Old school: The 20 colleges and universities over 100 years old

Looking for a school with a lot of history? These higher-education institutions have been in operation since before your grandma was in bloomers. Students at these schools enjoy the rich history, well established alumni groups, and some of the oldest college towns in America.

20 schools over 100 years old in the U.S.

From East Coast colonial colleges to the first university in Hawaii, find out what these old schools have to offer modern students.

20. University of Hawaii, Manoa: The first university in Hawaii was founded in 1907. About 69 percent of students are from Hawaii, but a few lucky outsiders also get to study in paradise.

19. Joliet Junior College: This Illinois vocational college makes the list as the first community college in the United States. The junior college has welcomed students since 1901.

18. Texas A&M University: Founded in 1876, this school ranks as the first public institution of higher learning in the state of Texas. Today, A&M students root on their Aggie sports teams with pride.

17. University of Washington: “Let there be light” is the motto of this Pacific Northwest university, which was founded in 1861 as a way to improve Seattle’s prestige with the rest of the nation.

16. San José State University: Founded in 1857 as Minns’ Evening Normal School, San José State University ranks among the oldest public colleges on the West Coast.

15. Santa Clara University: Founded in 1851, the school is a private Jesuit university. Notable alums include Janet Napolitano.

14. Saint Louis University: This one-of-a-kind school was founded in 1818 and enjoys the distinction as the oldest university west of the Mississippi.

13. Miami University: This Ohio school was founded in 1809 and claims the nation’s oldest student newspaper, The Miami Student.

12. The University of Georgia, Athens: This state university was established in 1801. Legend has it that if freshmen walk under the campus arch, they’ll never graduate.

11. The University of North Carolina, Chapel Hill: The American Revolution delayed the opening day of this university, which opened its doors in 1795.

10. Salem College: Located in Winston-Salem, North Carolina, and founded in 1772, this Southern school is the nation’s oldest educational institution for women.

9. The College of Charleston: Founded in 1770, this South Carolina school is the oldest university south of Virginia. The vibrant small town of Charleston makes a fine backdrop.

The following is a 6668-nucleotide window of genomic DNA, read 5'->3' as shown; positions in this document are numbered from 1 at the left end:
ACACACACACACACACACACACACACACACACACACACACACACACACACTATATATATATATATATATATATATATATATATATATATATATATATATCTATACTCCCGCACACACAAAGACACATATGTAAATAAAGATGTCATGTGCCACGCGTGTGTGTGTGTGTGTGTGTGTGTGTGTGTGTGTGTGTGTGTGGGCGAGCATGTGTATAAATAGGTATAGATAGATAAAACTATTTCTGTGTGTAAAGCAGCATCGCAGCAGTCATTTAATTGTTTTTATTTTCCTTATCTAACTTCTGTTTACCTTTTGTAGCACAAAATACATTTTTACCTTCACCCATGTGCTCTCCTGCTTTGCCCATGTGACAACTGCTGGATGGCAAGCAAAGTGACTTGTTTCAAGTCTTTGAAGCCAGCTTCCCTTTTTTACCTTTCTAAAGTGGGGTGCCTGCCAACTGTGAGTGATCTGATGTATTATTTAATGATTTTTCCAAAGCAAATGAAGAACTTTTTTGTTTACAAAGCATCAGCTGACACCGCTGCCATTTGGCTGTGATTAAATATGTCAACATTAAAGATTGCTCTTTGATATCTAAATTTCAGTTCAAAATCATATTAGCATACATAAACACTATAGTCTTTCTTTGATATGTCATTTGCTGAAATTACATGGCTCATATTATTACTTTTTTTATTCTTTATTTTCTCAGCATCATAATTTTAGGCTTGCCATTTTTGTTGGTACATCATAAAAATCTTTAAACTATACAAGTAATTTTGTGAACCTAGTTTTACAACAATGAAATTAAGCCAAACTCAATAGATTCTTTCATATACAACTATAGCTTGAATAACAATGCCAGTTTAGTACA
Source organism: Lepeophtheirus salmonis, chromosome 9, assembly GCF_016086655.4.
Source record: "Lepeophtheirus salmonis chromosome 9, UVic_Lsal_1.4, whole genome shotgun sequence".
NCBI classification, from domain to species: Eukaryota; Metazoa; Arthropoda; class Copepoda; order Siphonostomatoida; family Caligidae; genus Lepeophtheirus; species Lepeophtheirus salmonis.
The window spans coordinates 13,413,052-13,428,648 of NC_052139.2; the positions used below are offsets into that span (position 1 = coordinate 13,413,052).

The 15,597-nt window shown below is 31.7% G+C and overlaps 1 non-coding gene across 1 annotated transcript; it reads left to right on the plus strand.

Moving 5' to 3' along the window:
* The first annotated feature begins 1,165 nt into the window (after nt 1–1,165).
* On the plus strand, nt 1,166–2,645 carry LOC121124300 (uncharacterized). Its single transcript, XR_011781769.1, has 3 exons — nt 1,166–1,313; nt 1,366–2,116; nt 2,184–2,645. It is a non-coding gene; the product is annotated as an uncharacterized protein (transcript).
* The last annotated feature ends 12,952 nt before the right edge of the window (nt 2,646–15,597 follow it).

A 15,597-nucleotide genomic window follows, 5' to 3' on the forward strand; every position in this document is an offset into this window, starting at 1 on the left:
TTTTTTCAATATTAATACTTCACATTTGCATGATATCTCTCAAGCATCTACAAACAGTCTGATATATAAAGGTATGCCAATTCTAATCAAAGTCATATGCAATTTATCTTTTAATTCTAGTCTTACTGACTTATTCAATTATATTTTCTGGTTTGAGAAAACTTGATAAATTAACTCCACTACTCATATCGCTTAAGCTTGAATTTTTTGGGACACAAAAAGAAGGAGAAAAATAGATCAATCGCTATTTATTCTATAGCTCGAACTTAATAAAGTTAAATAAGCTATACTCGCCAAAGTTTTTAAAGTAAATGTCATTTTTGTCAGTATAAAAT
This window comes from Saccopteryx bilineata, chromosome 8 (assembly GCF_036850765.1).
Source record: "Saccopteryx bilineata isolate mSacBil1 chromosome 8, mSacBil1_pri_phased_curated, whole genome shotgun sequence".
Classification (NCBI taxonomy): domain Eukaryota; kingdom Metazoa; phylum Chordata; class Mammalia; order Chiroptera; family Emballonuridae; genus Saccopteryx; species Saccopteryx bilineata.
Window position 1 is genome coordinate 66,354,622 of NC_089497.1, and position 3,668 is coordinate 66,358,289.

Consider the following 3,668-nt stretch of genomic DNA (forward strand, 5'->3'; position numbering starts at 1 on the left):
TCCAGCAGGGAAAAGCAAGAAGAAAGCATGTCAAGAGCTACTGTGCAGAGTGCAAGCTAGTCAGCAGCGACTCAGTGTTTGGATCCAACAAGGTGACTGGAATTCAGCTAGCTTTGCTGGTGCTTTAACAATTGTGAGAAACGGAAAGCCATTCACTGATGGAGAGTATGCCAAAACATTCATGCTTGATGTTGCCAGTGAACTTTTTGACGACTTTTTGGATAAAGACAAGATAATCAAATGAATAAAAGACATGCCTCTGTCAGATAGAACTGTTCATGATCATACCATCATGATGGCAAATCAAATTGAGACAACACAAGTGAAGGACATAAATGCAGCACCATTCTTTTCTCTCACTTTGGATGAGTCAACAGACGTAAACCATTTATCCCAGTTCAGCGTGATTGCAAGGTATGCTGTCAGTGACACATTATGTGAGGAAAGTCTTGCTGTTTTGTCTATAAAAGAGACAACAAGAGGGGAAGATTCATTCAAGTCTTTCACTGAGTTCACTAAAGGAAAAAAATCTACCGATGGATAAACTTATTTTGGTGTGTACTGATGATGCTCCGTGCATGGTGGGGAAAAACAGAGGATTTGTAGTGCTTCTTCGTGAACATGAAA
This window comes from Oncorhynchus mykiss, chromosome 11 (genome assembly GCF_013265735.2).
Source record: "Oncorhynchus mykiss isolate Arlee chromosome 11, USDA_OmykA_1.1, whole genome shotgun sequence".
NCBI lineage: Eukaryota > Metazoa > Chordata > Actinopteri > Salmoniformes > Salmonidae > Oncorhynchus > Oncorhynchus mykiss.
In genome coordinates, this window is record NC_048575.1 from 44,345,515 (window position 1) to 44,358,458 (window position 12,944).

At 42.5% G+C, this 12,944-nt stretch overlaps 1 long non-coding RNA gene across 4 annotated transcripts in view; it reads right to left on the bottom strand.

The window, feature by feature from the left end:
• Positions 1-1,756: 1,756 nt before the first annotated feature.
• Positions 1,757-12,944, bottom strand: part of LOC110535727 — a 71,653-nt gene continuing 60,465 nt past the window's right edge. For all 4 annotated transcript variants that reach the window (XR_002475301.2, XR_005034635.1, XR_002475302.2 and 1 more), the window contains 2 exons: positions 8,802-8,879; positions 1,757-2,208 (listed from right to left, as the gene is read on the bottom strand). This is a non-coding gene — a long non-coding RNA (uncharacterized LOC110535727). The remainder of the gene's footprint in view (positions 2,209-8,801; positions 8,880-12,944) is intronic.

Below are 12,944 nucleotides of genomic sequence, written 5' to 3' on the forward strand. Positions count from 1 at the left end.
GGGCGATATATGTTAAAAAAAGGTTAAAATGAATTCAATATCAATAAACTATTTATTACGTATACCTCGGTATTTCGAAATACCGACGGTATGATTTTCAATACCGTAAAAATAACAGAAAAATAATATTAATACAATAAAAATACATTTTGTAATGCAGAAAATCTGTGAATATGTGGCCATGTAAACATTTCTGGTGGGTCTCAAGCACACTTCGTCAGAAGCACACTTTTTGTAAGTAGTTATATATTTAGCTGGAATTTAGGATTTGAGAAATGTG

8. Dartmouth College: A minister from Connecticut founded Dartmouth in 1769. Today, this Hanover, New Hampshire school enjoy the rich history of this Ivy League school.

7. Rutgers, The State University of New Jersey: This state university of New Jersey sees itself as 243 years old and sharp as a tack. Rutgers was chartered in 1766 and opened in New Brunswick in 1771.

6. Brown University: Founded in 1764, this school brings students to Providence, Rhode Island, a New England center for culture, arts, and education.

5. Columbia University in the City of New York: A royal charter by King George II founded Columbia in 1754. Samuel Johnson held some of the school’s first classes next to Trinity Church in Manhattan.

4. University of Pennsylvania: Benjamin Franklin’s idea for a college in 1743 was an innovative vision of higher education at what would first be called the College of Pennsylvania.

3. Yale University: This ivy-league institution is the third-oldest higher-education university in the United States. Founded in 1701, Yale currently welcomes about 11,000 students a year.

2. The College of William & Mary: This colonial Williamsburg school was founded by a royal charter in 1693, reopening as a public university in 1888. Notable alums include Thomas Jefferson, James Monroe, and Jon Stewart.

1. Harvard University: Hands-down the oldest college in the United States. Harvard got the nation’s educational future off to a good start in 1636. The school currently has about 320,000 living alumni.

Does older necessarily mean wiser? That’s up to you to decide, but one thing is certain: these old schools have an impressive history. Whether you’re thinking of earning a bachelor’s degree from an institution with years of credentials or you’re considering graduate school from an ivy-draped establishment, these centenarian schools are worth a look.

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